For more than two decades, the drug maker has capitalized on a marketing campaign that labeled its two widely prescribed heartburn medicines – first, Prilosec and, later, Nexium – as ‘The Purple Pill.’ The phrase and distinct look were used in a plethora of marketing materials, and largely succeeded in becoming synonymous with the medicines.
Recently, though, AstraZeneca began facing generic competition in the US for Nexium, the newer of its two drugs, and last month accused two different generic drug makers of ripping off its trademark purple look. In one case last month, AstraZeneca obtained a temporary restraining order that prevents Camber Pharmaceuticals from selling a version that is also purple, according to court documents.
Now, AstraZeneca has gone to court to prevent Dr. Reddy’s Laboratories, which is one of India’s largest generic drug makers, from selling another low-cost alternative. And in a lawsuit filed in federal court in Delaware, AstraZeneca accused the company of patent infringement and is seeking unspecified damages. A Dr. Reddy’s spokeswoman declined to comment.
The “purple generic pills are likely to cause confusion among consumers and others, and are likely to dilute the distinctiveness of AstraZeneca’s federally registered purple color trademarks,” the lawsuit states. AstraZeneca goes on to claim that Dr. Reddy’s is trying to get a “free ride off the fame of [the] famous Purple Pills, [which] poses imminent irreparable harm to both AstraZeneca and the public.”
In its lawsuit, AstraZeneca went out of its way to include several pages of photographs depicting promotional materials used in stores that displayed the ‘Purple Pill’ brand. And the drug maker also cited numerous media stories in which Nexium was referred to as the ‘Purple Pill.’
Whether AstraZeneca will prevail remains to be seen, of course. The drug maker has a point in that the marketing has created an impression that the ‘Purple Pill’ is a nickname for its medication. Ultimately, the tenets of trademark law will prevail. But a decision will likely be based, at least in part, on what a typical person may reasonably determine is similar – or not so similar – between the pills.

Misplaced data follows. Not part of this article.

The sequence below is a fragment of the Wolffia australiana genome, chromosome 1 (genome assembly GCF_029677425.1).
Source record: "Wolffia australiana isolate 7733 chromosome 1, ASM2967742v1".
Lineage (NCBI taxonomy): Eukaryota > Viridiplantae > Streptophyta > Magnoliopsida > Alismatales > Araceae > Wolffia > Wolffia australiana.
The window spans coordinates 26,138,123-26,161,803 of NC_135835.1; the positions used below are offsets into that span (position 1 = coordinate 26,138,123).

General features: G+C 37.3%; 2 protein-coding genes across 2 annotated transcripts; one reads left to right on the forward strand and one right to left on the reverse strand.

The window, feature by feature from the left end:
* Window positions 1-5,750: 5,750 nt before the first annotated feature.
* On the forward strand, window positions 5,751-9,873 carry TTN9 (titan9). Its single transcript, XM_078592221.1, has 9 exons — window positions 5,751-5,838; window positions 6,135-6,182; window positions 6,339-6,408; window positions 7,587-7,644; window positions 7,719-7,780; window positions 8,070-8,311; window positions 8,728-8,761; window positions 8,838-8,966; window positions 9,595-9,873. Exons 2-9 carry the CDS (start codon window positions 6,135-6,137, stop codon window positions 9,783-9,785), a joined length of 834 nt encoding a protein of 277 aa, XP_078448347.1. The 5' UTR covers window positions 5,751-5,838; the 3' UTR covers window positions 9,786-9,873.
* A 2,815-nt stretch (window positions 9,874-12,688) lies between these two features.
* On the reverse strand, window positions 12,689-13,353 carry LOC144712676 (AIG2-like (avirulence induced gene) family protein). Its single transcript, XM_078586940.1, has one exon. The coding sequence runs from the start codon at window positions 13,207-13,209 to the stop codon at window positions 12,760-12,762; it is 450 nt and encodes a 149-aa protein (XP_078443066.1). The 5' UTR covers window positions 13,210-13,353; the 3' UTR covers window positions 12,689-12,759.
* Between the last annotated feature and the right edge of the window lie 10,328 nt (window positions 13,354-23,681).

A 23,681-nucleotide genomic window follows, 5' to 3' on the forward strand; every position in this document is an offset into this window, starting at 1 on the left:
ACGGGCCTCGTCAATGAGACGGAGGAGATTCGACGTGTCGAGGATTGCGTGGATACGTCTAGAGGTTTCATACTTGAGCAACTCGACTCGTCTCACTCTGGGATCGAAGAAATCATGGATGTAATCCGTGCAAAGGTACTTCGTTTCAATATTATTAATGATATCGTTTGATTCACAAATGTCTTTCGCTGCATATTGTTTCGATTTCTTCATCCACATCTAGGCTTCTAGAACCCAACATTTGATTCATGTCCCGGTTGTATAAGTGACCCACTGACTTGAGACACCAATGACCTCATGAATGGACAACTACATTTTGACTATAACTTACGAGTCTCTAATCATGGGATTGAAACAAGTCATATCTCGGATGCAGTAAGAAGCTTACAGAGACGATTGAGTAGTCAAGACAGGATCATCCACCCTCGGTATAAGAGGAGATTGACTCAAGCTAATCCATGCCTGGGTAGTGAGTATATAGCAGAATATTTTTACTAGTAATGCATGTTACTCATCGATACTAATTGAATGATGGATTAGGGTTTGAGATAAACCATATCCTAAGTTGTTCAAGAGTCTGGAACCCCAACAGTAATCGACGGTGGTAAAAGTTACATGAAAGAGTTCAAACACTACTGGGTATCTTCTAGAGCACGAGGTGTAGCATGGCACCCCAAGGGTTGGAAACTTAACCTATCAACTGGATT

“It’s unusual to claim trademark rights in colors. And the challenge is being able to enforce those rights,” said Matthew Cutler, an attorney at the Harness Dickey law firm who specializes in intellectual property. “You need to establish that your product is associated with that color. And you need to saturate the marketplace with that idea. It’s difficult because it takes many years and millions of dollars.”
He also noted that, if a company is not trying to trade on the goodwill of an established brand, why not simply make the pill a different color to eliminate any confusion in the marketplace?
However, some may argue that there is no confusion, since the pills do not appear to be entirely identical. A side-by-side photo that AstraZeneca filed in its court documents show the Dr. Reddy’s pill is purple, but not to the same degree as Prilosec and Nexium. As you can see in the photo, Prilosec is entirely purple, as is Nexium, which also has three small gold rings that run around a portion of the pill.
What do you think? Are two shades of gray enough to make a difference? Would you confuse the pills? Do you think others might be confused?
Print This Post